[Be sure to read Part One and Part Two of this interview.]

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Q: You’re known for your irreverence as a writer. Is there anything you refuse to write about?

KURT VONNEGUT: Never try to write about your father. Have you?

Q: No.

KV: Well, if you tried your brain would turn to concrete.

Q: You think?

KV: Oh, yeah. Men can’t do it. You learn about life by the accidents you have, over and over again, and your father is always in your head when that stuff happens. Writing, most of the time, for most people, is an accident and your father is there for that, too. You know, I taught writing for a while and whenever somebody would tell me they were going to write about their dad, I would tell them they might as well go write about killing puppies because neither story was going to work. It just doesn’t work. Your father won’t let it happen. [Laughs]

Q: I can hardly imagine writing about my own father.

KV: Oh, please don’t. We’ll all be mad at you.

Q: In Dr. Kevorkian, one of your interview subjects — Dr. Staxx — writes a poem: “There are two types of men in this world/those who know they are weak/and those who think they are strong.”

KV: Which are you?

Q: On a good day? Vacillating between the two. How about you?

KV: Well, I came into this world with a gift. And that has made all the difference.

Q: What do you think it takes to be a good man?

KV: Oh, I imagine you’re born that way. But only some people find it in themselves. Some people — a lot of people — find it easy to be perfect. But most of us are only burdens. It’s a short walk.

Q: That’s a tough one.

KV: Well, no way to get around it.

Q: We were talking earlier about how everyday life is so fraught with close calls and narrow aversions of, to use one of your titles, “fates worse than death.” How do you avoid that kind of stuff? Do you have any kind of prescription for getting through the next twenty-four hours?

KV: Well… some people find LSD helps a lot. Have you experimented with it at all?

Q: Nope. I missed my chance in college.

KV: Neither have I. I guess we’ll never know.

Q: In 1981, you wrote that if a third world war should ever come, you’d be spry enough to dance again. You ready to dance?

KV: Sure, I’d love to dance, but not alone. And women don’t like to do it with me.

Q: And why is that?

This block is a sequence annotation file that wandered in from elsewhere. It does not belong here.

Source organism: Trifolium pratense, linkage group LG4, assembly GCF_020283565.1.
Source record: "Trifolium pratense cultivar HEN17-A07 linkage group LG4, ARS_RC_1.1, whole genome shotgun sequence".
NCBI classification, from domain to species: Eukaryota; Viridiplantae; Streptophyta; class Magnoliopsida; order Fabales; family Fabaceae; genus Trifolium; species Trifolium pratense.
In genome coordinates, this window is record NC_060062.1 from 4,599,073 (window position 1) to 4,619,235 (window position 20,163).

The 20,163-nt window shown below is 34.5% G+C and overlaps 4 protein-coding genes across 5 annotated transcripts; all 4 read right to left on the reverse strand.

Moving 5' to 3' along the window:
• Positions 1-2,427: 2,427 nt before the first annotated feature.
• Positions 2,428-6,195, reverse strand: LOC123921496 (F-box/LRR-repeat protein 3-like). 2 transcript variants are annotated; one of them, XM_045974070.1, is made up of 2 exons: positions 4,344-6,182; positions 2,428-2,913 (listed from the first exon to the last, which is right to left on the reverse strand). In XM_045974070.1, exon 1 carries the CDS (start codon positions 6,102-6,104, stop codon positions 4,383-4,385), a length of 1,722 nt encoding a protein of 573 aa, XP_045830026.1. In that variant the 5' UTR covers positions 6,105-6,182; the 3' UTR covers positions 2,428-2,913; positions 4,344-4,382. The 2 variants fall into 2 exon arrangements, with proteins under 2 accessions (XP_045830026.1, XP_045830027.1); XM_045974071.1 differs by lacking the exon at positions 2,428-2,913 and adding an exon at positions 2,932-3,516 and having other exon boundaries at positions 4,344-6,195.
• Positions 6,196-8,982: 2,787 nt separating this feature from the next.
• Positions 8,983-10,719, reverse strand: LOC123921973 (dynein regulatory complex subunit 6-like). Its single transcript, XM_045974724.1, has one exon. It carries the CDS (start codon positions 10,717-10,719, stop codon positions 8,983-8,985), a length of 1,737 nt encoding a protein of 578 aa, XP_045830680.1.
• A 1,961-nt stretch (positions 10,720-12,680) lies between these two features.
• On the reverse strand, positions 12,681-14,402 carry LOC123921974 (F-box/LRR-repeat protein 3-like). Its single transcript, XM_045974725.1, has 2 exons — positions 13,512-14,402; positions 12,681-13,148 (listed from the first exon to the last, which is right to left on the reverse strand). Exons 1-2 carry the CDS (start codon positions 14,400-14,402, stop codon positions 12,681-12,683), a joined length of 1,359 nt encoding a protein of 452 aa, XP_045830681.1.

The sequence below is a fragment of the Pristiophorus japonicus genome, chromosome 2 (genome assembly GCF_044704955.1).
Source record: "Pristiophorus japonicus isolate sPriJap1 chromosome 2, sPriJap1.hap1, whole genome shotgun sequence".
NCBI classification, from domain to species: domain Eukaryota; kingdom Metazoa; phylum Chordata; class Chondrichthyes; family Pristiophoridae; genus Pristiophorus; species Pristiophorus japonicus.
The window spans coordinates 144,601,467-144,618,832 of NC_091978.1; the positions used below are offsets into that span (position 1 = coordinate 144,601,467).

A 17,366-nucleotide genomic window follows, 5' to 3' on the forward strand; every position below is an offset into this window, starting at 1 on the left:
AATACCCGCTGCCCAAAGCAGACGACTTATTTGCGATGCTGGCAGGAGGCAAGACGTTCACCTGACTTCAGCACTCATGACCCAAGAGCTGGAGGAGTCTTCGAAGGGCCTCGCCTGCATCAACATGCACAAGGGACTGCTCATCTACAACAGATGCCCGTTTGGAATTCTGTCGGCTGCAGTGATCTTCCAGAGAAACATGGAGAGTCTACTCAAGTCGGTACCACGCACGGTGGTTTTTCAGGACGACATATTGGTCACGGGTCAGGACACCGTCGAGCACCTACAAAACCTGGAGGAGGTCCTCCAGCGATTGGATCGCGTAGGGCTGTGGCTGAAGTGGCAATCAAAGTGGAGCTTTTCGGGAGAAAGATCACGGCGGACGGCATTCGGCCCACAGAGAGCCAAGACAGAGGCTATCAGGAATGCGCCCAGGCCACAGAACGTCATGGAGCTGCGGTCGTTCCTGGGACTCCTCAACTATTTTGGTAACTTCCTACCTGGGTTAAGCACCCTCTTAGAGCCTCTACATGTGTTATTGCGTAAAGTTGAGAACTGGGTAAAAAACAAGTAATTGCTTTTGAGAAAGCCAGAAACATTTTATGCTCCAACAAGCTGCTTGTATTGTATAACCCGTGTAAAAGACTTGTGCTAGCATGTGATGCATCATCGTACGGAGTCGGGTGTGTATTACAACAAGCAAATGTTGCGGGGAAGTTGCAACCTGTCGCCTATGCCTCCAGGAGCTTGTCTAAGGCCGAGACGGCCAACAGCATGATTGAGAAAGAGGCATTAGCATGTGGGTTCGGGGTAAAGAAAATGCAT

KV: It’s the way I do it.

Q: Do I want to pursue this line of questioning any further?

KV: You’d better not. [Laughs]

Q: Do you remember the first story you wrote?

KV: No. But when I went to Cornell, and I was a big shot on the school paper, I had a column there and I’d make up stories left and right. You know, 500 words here or there. It’s easy enough to come by.

Q: Do you remember any of that stuff?

KV: No.

Q: There is a long string of self-deprecating humor that runs through all of your work. You’ve commented many times that you believe your books to be “merely collections of jokes.” Do you think that sells them a bit short?

KV: No, not at all. I think jokes are a perfectly viable form of literature. Some critics take issue with me because I make my points and discuss my ideas with jokes, rather than with oceanic tragedy.

Q: Plenty of writers can do that.

KV: There’s room for all of it. I just prefer the jokes. You pull them back and let them rip.

Q: But at least a couple times, I’ve been moved to tears by your books. The passage in Timequake when you discuss the last conversation you had with your first wife is devastating.

KV: Yeah. [Long pause] I got that right, didn’t I?

Q: Perhaps hiding those moments between all of the jokes gives them particular impact.

KV: Well, the telling of jokes is an art of its own, and it always rises from some emotional threat. The best jokes are dangerous, and dangerous because they are in some way truthful. By the way, do you know the secret of telling a joke well?

Q: [Tries to answer, but he beats me to it]

KV: TIMING! [Laughs]

Q: See, that one wouldn’t work so well on the page.

KV: Yeah, but I got control of your endocrine system. I had you there, didn’t I? See, every successful joke — the ones you’re going to get a belly laugh with — starts as a threat to someone or something. There was a salesman. His car broke down. He found a farmhouse nearby, and asked if he could spend the night there. The farmer says, “Yes, but you’ll have to sleep with my daughter.” See, that’s just the set-up. But it gets peoples’ endocrine systems. It’s just a few words, but all kinds of things are happening.

Q: In the grander scheme of things, you may have lost position as the baby in your family, but you’ve still got a world of young readers to entertain.

KV: Well, do you know the one about the man who fell of the cliff? And on the way down, he happened to grab on to a very thin branch in the mountainside. Do you know this one — about praying to God because there was nobody else around? [Laughs] See, I’ve already threatened you. [Laughs] So this guy is finally praying to God. He says, “Please, God, help me out here. Tell me what I should do.” And God says, “Hello, my son. I will help you. Just let go of the branch and I will see that you are safe.” And the man cries out, “Isn’t there anybody else up there I can talk to?” [Laughs] See how that works? Did you see that? I threatened you.